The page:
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Shadow Hunters 
Written by: on December 4th, 2005

Theatrical Release Date: Japan, 1972
Director:
Toshio Masuda
Cast:
Yûjirô Ishihara, Ruriko Asaoka, Ryohei Uchida, Mikio Narita, Tetsuro Tamba

DVD released: October 4, 2005
Approximate running time:
89 minutes
Aspect Ratio:
2.35:1 Anamorphic Widescreen
Rating:
18
Sound:
Dolby Digital Mono Japanese
Subtitles:
English
DVD Release:
Animeigo
Region Coding:
Region 1 NTSC
Retail Price:
$29.98


Synopsis: Three ronin fight the ninja spies of the shogun to help clans fight he avaricious desires of the Shogun to steal their land and wealth on any pretext they can find or make up. The Izushi clan is found out by Shogun spies or “Shadows” and they hire the “Shadow Hunters” to fight the Shogun’s plans. Forced into a corner, the Izushi clan tries to use a secret document to force the Shogun to back off. The clan sends it to Edo with their best swordsman and the Shadow Hunters act as bodyguards.

This is bloody samurai territory and is unsurprising that it came from a graphic comic written by Takao Saito. The three ronin comprise the stately Jubei(Yujiro Ishihara), the brooding Moonlight(Mikio Narita) and the terminally horny Sunlight(Ryohei Uchida). They fight and dispatch ninja in a variety of ways including limb-lopping and spurting blood much in the manner of the Zatoichi movies.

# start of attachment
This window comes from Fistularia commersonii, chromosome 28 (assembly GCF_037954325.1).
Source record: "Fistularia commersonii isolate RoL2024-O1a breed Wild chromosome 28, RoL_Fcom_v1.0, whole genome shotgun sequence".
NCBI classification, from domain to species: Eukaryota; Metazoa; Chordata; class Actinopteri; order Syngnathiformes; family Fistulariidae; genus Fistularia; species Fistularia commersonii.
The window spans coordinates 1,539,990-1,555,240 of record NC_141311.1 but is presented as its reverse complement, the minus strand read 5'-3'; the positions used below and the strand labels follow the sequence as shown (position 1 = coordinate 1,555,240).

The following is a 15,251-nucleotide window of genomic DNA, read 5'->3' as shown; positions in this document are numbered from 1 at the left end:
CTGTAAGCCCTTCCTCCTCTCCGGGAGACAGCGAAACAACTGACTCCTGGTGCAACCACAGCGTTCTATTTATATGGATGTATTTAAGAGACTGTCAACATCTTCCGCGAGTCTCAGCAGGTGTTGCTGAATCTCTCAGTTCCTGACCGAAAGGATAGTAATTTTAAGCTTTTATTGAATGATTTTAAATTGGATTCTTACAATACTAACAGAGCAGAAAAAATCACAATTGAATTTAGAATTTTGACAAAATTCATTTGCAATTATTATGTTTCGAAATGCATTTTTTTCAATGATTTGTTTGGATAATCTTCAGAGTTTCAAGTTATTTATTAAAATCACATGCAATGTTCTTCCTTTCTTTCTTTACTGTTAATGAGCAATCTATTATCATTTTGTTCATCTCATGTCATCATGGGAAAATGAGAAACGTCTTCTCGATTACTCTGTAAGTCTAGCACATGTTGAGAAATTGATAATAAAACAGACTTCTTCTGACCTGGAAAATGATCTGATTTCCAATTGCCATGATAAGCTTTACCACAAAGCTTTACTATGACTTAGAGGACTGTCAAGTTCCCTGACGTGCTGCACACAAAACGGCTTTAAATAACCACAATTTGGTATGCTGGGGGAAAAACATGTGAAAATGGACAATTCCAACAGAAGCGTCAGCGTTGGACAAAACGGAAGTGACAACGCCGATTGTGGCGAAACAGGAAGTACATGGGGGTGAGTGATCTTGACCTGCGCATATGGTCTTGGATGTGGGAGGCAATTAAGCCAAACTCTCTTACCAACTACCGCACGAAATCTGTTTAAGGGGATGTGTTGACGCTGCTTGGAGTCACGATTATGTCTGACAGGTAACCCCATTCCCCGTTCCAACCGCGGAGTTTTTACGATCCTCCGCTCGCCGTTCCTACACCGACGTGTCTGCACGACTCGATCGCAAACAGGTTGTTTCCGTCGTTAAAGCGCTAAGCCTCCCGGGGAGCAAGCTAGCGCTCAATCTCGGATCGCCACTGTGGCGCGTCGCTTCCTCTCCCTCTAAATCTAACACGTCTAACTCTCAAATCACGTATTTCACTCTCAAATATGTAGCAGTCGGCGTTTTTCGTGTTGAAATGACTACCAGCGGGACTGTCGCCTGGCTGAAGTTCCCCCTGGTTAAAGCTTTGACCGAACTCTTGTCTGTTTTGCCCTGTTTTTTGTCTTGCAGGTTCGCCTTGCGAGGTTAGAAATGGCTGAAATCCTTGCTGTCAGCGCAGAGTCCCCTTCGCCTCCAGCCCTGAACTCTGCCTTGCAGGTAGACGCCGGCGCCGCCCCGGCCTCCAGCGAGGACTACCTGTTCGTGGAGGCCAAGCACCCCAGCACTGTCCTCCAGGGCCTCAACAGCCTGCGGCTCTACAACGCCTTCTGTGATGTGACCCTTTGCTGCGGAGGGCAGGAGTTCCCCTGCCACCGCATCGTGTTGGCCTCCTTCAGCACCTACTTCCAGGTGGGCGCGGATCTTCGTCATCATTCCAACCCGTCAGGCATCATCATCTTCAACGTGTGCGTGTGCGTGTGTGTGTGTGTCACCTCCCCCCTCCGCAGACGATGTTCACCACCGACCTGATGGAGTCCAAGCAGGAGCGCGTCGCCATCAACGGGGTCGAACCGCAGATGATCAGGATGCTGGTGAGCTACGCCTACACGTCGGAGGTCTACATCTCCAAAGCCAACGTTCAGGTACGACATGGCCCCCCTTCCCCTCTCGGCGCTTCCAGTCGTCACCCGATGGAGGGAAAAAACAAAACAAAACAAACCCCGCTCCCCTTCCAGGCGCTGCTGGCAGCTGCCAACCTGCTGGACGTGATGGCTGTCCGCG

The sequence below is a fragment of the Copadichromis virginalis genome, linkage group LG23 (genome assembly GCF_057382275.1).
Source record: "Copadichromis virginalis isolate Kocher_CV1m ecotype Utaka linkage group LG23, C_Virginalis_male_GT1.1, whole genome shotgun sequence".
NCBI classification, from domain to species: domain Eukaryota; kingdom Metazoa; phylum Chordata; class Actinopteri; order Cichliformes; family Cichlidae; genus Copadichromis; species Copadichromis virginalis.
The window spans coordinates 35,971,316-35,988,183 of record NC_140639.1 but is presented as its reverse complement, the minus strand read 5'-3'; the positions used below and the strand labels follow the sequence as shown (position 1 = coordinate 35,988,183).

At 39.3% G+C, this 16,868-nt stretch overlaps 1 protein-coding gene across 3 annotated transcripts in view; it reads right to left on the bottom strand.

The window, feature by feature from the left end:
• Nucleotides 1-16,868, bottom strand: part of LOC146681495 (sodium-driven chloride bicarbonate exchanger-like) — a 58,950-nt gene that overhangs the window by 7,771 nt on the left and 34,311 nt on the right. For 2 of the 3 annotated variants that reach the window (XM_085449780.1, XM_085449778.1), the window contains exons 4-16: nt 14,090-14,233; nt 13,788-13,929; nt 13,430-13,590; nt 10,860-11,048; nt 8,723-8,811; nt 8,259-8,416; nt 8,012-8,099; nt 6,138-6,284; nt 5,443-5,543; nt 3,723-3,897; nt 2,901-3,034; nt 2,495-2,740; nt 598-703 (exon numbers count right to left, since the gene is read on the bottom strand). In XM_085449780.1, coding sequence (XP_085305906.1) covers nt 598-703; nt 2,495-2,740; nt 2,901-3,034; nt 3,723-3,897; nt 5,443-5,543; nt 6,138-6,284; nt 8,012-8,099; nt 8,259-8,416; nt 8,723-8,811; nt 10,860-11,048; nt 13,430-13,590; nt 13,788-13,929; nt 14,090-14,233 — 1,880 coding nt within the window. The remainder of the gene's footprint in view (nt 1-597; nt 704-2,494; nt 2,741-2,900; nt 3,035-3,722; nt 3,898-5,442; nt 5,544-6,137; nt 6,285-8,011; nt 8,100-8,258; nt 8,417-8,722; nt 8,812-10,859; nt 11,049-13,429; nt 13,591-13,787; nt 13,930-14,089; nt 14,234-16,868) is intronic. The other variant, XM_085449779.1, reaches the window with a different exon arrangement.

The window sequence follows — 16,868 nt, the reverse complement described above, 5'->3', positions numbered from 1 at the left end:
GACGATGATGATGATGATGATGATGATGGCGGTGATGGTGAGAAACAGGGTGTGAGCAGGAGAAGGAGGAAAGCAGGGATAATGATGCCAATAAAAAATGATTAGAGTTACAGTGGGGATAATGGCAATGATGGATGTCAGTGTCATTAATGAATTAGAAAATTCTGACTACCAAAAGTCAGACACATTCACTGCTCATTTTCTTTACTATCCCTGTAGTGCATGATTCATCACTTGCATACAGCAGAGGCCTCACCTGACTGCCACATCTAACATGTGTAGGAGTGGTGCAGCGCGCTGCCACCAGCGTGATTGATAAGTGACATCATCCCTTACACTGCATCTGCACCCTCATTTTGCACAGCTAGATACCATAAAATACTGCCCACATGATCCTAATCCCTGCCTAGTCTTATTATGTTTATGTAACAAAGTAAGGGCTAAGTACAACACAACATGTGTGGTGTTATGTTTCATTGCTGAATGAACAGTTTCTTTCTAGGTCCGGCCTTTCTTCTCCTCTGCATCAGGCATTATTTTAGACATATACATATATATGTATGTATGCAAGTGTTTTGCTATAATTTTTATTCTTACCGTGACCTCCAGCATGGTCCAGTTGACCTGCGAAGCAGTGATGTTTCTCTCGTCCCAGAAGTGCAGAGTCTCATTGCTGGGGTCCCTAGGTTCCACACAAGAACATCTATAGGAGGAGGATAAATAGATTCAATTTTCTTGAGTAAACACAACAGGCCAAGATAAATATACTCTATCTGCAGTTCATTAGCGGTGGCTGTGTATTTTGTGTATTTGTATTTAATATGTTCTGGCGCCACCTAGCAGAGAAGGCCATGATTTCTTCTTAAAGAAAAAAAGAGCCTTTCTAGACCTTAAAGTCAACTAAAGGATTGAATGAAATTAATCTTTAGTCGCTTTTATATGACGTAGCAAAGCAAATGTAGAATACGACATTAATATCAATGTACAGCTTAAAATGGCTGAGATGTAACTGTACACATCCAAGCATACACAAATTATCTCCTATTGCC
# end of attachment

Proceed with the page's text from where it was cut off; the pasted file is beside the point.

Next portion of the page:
This kind of film lives and dies on it’s fights and their choreography as the story is rarely other than functional. That is true here as the traitor revealed at the end is obvious from about the third minute of the film! The fights are great and the ninja traps and paraphernalia are as well done as any Ninja film I have seen. My particular favourite moment comes when Narita is tricked into a web of tripwires connected to darts which fire from every angle and at any time.

Endlessly well humoured and satisfying in the fights and gore department, Shadow Hunters is a good flick which Samurai fans will like to sit net to the Babycart and Zatoichi films they already own.

The DVD:

The film is presented in anamorphic widescreen and the print is spotless. The disc is a DVD-5 and a higher bit transfer would have been possible on the usual DVD-9. The sound is good but there is some distortion in the high treble range .

Animeigo do concentrate on the film in their DVD presentations and it is the same here. There are trailers for this film, it’s sequel and Demon Spies, but little else than some historical background to the film.

The overall point is the film and it is better presented than many genre films and surprising for such a little known movie. If you have the other Animeigo films, then this will prove a good addition to your collection.

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